The hybrid microcomputer has a mind but no soul

The hybrid microcomputer has a mind but no soul

A research group led by Prof. Feng Guo, from Bloomington University in Indiana, has developed a hybrid mini-computer, consisting of an electronic chip and an organic component made of neurons. The research results were published in the article Computing an organic brain reservoir for artificial intelligence Featured in the scientific journal Nature electronics. In summary we can read: “Brain-inspired silicon chips are still limited in their ability to fully mimic brain function.” Hence the idea of ​​creating “artificial intelligence devices that use adaptive backup computing for biological neural networks in the two brain organs.” In this system, called Brainoware, computation is performed by sending and receiving information from two brain organs. […] “We demonstrate the practical potential of this technology by using it for speech recognition and prediction of nonlinear equations.” At their core, they are devices composed of partly inorganic and partly organic elements.

Is this invention morally permissible? To answer, it is necessary to first remember that for the experiment to be ethically legitimate, it is necessary that the neurons be derived from adult stem cells and not embryonic stem cells. In the second case, the removal of these cells will actually lead to the death of the fetus and, in any case, to its embodiment. Once this first hurdle has been overcome, to answer the above question, it is necessary to point out the moral criteria of the action: the proximate end, the intention (i.e., secondary ends) and the circumstances. For the case in question here, the first and last criteria are of particular importance.

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What is the purpose of this research? The researchers point to the following goals: significant energy savings (our brain consumes relatively less energy than that of chips); The possibility of increasing computation and data processing in general with all its positive consequences (also in the healthcare sector); Knowing how the brain learns in order to eliminate some neurodegenerative diseases. These are all morally legitimate purposes.

What can cause a problem are the circumstances in which the verb is formulated. Especially those related to the method of work. Thomas Aquinas explains: “An act that begins from a good intention can become wrongful if it is disproportionate to the end” (Theological Summa, II and II, S. 64, A. 7, c.). Therefore, the principle of proportionality or effectiveness has been called into question. In other words: for an action to be morally good, it is not enough that it pursue a good end, but that the action that pursues that end must not cause more harm than good. Therefore it will be necessary to weigh forefront Hey ContraThat is, more specifically, weighing the quality, quantity, and degree of likelihood of positive and negative impacts.

We have just listed the positive effects of this experience. But what could be the negative effects? Let’s see some of them. In the first class, If these experiments use more and more organic brain matter, people will be led to believe, incorrectly, that these machines are humans. In fact, it is common that since humans are distinguished from animals by rationality, and the seat of rationality is the brain, then wherever there is a human mind, there is a human being. This is a mistake. The seat of rationality is the soul, which is a metaphysical reality whose existence can be proven rationally. Then the rational self also uses the brain to implement its rational capabilities. It’s a bit like the relationship between a pianist and a piano. The ability to play lies in the pianist who uses the piano to play, that is, making his musical ability actual. Without the soul the brain cannot express any thoughts. Therefore, no machine, not even a bioinformatic one, can think, because thought is linked to freedom and abstraction, that is, the ability to extract the self outside of the accidental, and to ignore the empirical. Machines, even those composed of organic and inorganic materials, are always made of matter only. Unlike man, who consists of matter and spirit.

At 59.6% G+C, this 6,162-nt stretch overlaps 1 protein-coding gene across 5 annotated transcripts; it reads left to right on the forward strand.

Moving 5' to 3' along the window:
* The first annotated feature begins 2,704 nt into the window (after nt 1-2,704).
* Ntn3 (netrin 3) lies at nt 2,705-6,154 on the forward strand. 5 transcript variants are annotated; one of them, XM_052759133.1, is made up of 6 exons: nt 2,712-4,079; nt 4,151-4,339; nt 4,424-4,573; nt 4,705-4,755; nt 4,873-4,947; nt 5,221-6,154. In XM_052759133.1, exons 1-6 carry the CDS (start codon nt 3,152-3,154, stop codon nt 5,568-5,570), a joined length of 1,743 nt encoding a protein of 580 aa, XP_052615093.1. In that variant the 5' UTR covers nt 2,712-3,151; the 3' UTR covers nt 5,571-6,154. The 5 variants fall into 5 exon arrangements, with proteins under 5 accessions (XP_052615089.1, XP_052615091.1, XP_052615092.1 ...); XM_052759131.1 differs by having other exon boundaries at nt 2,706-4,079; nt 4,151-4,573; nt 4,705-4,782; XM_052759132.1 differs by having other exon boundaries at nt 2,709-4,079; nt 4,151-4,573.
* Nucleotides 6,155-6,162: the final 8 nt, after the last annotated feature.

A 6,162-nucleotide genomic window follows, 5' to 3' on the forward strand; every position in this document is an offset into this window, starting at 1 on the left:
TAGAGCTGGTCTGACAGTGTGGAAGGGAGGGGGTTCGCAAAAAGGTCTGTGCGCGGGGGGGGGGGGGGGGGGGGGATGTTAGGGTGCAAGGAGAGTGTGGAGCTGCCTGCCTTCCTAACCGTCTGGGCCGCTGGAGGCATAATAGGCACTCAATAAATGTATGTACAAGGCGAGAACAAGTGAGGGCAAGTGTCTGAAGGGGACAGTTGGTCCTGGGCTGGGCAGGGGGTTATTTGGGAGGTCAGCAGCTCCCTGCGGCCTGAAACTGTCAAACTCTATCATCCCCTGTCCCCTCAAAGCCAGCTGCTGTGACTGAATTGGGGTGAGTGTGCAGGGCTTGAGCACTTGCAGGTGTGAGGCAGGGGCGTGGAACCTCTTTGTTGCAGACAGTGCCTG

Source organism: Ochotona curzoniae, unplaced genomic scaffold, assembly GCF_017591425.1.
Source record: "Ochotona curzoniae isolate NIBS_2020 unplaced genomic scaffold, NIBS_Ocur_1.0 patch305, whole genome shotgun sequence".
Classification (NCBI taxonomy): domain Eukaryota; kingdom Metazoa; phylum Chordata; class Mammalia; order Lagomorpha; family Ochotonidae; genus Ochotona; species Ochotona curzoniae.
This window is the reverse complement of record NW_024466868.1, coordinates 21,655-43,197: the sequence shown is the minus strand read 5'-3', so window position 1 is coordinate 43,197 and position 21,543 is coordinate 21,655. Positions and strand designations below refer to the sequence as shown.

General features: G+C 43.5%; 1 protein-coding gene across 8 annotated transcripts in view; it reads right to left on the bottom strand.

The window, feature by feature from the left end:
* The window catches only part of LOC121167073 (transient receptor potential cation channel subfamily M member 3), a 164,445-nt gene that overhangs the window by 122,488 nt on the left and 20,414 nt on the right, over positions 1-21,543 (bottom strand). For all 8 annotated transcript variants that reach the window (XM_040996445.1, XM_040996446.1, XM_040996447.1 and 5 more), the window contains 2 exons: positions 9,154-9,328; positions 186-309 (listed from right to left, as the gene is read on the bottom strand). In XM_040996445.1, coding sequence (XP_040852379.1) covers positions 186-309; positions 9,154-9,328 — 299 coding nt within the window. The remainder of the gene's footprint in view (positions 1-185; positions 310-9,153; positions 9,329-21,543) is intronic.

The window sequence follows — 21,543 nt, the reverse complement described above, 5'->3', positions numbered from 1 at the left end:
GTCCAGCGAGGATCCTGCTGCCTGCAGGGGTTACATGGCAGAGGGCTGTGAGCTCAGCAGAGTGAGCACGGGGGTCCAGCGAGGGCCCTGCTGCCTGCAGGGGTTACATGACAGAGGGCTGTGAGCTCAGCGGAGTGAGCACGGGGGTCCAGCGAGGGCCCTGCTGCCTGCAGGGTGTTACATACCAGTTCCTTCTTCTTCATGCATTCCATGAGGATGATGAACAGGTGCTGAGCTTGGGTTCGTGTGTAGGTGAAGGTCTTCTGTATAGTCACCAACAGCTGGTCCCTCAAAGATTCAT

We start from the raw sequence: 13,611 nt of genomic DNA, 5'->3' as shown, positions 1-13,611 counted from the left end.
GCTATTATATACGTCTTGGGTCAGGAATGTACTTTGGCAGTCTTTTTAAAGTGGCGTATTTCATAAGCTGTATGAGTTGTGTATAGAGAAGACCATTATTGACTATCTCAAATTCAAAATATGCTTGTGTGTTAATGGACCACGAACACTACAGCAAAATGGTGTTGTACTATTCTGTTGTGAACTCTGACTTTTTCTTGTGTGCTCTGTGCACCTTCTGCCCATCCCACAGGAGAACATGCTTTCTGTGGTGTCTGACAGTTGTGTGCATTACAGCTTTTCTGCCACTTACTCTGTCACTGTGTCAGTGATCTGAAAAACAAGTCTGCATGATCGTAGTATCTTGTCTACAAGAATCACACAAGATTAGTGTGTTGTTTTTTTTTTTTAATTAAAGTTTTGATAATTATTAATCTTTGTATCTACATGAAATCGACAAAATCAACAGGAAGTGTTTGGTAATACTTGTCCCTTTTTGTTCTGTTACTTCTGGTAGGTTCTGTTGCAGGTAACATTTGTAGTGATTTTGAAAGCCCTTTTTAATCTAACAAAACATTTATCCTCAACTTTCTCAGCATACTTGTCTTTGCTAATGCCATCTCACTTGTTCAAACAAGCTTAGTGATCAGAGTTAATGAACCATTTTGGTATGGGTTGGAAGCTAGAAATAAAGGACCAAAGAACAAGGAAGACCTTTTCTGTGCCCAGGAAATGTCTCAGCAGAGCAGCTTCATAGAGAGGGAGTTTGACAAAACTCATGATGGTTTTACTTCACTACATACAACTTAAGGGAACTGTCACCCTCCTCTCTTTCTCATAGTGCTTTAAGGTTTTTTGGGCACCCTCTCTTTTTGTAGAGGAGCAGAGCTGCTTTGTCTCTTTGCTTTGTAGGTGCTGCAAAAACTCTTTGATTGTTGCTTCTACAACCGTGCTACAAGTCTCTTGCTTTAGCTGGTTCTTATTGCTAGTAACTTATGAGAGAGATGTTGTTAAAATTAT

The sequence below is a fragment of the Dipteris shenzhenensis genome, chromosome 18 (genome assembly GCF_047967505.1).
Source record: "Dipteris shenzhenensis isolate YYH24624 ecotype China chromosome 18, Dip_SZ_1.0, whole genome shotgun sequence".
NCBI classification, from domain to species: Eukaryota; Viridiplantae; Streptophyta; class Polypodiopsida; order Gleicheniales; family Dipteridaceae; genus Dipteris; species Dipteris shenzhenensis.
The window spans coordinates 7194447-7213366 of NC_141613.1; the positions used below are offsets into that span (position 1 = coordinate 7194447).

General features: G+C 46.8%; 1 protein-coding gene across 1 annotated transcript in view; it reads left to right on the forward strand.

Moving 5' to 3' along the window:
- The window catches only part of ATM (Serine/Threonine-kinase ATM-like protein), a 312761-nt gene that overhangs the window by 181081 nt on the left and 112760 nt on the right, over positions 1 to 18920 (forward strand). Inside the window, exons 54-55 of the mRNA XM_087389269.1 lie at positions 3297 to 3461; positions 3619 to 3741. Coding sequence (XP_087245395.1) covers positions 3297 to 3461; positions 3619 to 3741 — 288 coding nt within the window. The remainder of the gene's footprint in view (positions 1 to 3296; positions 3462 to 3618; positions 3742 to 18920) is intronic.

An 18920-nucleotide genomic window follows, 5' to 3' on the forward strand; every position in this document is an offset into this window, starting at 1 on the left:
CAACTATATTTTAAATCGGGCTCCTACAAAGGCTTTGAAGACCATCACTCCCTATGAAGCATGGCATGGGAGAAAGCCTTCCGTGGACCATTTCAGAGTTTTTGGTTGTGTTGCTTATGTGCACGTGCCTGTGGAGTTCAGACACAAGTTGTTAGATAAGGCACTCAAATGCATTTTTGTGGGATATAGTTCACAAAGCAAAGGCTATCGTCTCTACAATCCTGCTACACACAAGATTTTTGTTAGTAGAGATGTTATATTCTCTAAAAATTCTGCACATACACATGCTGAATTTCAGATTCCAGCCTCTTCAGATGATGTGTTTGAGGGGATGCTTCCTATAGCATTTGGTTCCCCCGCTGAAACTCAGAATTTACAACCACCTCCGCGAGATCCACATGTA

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The second negative impact will be expressed at the research and cultural level. If on the one hand similar experiments risk humanizing machines, on the other hand they run the opposite risk: the anthropomorphization of the person. Humans can be viewed as machines, much more perfect than inorganic machines, but they are still machines. Furthermore, from adult stem cells, we can move on to using embryonic and then adult organs to create increasingly sophisticated android devices. In short, humans can be used as a repository of useful tissues and organs for bioinformatics experiments. On the other hand, this already happens for embryos in other sectors.

Moreover, it is necessary, at the source, to ask ourselves If the desired positive effects cannot be obtained through a more effective solution, thereby reducing the disproportionality between benefits and harms (state of necessity). The research looks promising and includes high-value assets. Therefore, it is at least on the same level as other research in terms of probabilistic cost-benefit calculations.

Having said all this, and in light of the fulfillment of the above-mentioned hypothesis, the current research seems legitimate from an ethical standpoint Both for the purposes at hand which are of no small importance, provided that they are realistically achievable albeit in the long term, and because the negative consequences described above can be significantly mitigated by effective cultural action aimed at explaining the difference between person and machine and the intangibility of the former because it is irreducible. To something.

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